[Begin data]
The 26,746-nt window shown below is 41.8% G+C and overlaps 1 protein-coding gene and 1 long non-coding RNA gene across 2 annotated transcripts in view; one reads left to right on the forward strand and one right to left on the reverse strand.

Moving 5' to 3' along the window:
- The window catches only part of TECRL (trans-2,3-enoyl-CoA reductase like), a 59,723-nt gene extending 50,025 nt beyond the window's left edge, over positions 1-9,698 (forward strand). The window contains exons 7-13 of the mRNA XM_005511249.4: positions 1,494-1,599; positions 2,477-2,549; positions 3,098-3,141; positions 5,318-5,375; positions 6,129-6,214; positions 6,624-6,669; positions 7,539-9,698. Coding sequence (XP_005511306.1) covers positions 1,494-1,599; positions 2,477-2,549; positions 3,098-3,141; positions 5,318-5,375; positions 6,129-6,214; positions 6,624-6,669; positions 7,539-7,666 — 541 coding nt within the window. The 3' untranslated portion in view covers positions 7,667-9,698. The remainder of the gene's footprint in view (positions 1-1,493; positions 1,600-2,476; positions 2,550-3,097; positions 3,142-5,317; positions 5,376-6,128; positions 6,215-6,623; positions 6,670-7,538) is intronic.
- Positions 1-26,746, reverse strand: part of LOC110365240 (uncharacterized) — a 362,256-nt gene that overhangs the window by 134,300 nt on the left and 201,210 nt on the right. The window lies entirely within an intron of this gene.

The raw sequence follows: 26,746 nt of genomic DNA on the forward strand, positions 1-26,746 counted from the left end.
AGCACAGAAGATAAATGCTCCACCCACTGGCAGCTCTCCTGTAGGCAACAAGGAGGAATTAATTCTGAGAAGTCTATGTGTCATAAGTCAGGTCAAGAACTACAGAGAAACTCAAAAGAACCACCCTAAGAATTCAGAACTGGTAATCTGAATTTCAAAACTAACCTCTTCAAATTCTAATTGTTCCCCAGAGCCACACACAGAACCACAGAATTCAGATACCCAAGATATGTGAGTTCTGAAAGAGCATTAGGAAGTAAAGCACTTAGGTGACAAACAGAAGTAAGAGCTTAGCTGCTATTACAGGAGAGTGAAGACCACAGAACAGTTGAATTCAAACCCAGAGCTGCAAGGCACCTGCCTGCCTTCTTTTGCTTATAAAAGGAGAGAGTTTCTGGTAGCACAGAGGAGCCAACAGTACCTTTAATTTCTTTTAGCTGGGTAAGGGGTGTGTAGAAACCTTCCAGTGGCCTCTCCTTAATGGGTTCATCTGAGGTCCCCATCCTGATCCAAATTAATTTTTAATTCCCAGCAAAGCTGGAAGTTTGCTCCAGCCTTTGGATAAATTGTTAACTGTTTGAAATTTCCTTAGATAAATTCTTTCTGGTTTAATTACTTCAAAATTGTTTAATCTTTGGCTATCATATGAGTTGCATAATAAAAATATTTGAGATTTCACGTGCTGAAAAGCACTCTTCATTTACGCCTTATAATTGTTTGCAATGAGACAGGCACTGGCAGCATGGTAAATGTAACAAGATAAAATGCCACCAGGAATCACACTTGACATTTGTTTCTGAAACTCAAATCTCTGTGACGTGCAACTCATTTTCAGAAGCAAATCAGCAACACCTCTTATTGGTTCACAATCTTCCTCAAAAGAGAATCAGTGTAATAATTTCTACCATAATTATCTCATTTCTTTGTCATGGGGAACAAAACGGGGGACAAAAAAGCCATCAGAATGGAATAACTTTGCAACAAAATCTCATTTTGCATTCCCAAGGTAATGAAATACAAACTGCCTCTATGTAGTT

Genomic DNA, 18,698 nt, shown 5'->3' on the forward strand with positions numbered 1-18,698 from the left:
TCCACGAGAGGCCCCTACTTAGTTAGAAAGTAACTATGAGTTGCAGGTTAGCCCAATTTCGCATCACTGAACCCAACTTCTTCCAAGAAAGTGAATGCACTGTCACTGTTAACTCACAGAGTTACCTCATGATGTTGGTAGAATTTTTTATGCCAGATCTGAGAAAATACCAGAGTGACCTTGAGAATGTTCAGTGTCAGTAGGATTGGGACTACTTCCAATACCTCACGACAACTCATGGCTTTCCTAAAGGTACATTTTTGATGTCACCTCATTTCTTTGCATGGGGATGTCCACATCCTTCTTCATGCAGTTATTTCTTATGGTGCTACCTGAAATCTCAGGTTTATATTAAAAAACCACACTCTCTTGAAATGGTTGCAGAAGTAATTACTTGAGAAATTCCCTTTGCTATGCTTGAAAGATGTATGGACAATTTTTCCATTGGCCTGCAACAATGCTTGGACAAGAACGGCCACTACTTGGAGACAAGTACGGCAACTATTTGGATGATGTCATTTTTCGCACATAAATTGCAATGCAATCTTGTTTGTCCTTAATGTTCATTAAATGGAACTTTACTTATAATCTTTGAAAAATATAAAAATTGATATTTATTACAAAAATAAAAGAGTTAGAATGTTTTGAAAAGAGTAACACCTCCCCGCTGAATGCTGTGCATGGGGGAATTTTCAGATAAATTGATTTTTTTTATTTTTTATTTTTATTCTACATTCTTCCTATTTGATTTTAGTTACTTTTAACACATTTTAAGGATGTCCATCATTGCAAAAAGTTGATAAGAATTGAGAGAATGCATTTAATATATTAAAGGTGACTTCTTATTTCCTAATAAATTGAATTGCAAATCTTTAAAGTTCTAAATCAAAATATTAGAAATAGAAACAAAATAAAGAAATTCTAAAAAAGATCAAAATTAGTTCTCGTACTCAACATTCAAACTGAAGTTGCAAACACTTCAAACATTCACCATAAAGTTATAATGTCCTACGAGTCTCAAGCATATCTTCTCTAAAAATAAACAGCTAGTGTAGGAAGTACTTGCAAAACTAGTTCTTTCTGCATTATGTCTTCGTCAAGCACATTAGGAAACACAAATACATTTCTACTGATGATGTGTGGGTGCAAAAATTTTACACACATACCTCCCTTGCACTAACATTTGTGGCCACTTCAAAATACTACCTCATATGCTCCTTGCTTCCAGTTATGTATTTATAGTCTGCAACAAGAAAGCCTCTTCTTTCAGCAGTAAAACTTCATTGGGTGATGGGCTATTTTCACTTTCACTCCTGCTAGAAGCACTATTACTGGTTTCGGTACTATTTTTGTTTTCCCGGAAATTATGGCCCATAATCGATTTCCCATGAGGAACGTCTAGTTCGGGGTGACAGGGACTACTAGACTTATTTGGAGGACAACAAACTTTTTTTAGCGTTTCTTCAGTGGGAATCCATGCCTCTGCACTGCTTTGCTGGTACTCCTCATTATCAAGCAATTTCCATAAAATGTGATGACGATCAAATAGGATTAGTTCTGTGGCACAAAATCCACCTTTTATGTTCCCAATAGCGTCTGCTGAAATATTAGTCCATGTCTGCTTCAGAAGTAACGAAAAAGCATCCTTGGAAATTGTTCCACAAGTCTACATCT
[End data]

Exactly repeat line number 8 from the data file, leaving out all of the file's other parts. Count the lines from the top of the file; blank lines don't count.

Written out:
TCCACGAGAGGCCCCTACTTAGTTAGAAAGTAACTATGAGTTGCAGGTTAGCCCAATTTCGCATCACTGAACCCAACTTCTTCCAAGAAAGTGAATGCACTGTCACTGTTAACTCACAGAGTTACCTCATGATGTTGGTAGAATTTTTTATGCCAGATCTGAGAAAATACCAGAGTGACCTTGAGAATGTTCAGTGTCAGTAGGATTGGGACTACTTCCAATACCTCACGACAACTCATGGCTTTCCTAAAGGTACATTTTTGATGTCACCTCATTTCTTTGCATGGGGATGTCCACATCCTTCTTCATGCAGTTATTTCTTATGGTGCTACCTGAAATCTCAGGTTTATATTAAAAAACCACACTCTCTTGAAATGGTTGCAGAAGTAATTACTTGAGAAATTCCCTTTGCTATGCTTGAAAGATGTATGGACAATTTTTCCATTGGCCTGCAACAATGCTTGGACAAGAACGGCCACTACTTGGAGACAAGTACGGCAACTATTTGGATGATGTCATTTTTCGCACATAAATTGCAATGCAATCTTGTTTGTCCTTAATGTTCATTAAATGGAACTTTACTTATAATCTTTGAAAAATATAAAAATTGATATTTATTACAAAAATAAAAGAGTTAGAATGTTTTGAAAAGAGTAACACCTCCCCGCTGAATGCTGTGCATGGGGGAATTTTCAGATAAATTGATTTTTTTTATTTTTTATTTTTATTCTACATTCTTCCTATTTGATTTTAGTTACTTTTAACACATTTTAAGGATGTCCATCATTGCAAAAAGTTGATAAGAATTGAGAGAATGCATTTAATATATTAAAGGTGACTTCTTATTTCCTAATAAATTGAATTGCAAATCTTTAAAGTTCTAAATCAAAATATTAGAAATAGAAACAAAATAAAGAAATTCTAAAAAAGATCAAAATTAGTTCTCGTACTCAACATTCAAACTGAAGTTGCAAACACTTCAAACATTCACCATAAAGTTATAATGTCCTACGAGTCTCAAGCATATCTTCTCTAAAAATAAACAGCTAGTGTAGGAAGTACTTGCAAAACTAGTTCTTTCTGCATTATGTCTTCGTCAAGCACATTAGGAAACACAAATACATTTCTACTGATGATGTGTGGGTGCAAAAATTTTACACACATACCTCCCTTGCACTAACATTTGTGGCCACTTCAAAATACTACCTCATATGCTCCTTGCTTCCAGTTATGTATTTATAGTCTGCAACAAGAAAGCCTCTTCTTTCAGCAGTAAAACTTCATTGGGTGATGGGCTATTTTCACTTTCACTCCTGCTAGAAGCACTATTACTGGTTTCGGTACTATTTTTGTTTTCCCGGAAATTATGGCCCATAATCGATTTCCCATGAGGAACGTCTAGTTCGGGGTGACAGGGACTACTAGACTTATTTGGAGGACAACAAACTTTTTTTAGCGTTTCTTCAGTGGGAATCCATGCCTCTGCACTGCTTTGCTGGTACTCCTCATTATCAAGCAATTTCCATAAAATGTGATGACGATCAAATAGGATTAGTTCTGTGGCACAAAATCCACCTTTTATGTTCCCAATAGCGTCTGCTGAAATATTAGTCCATGTCTGCTTCAGAAGTAACGAAAAAGCATCCTTGGAAATTGTTCCACAAGTCTACATCT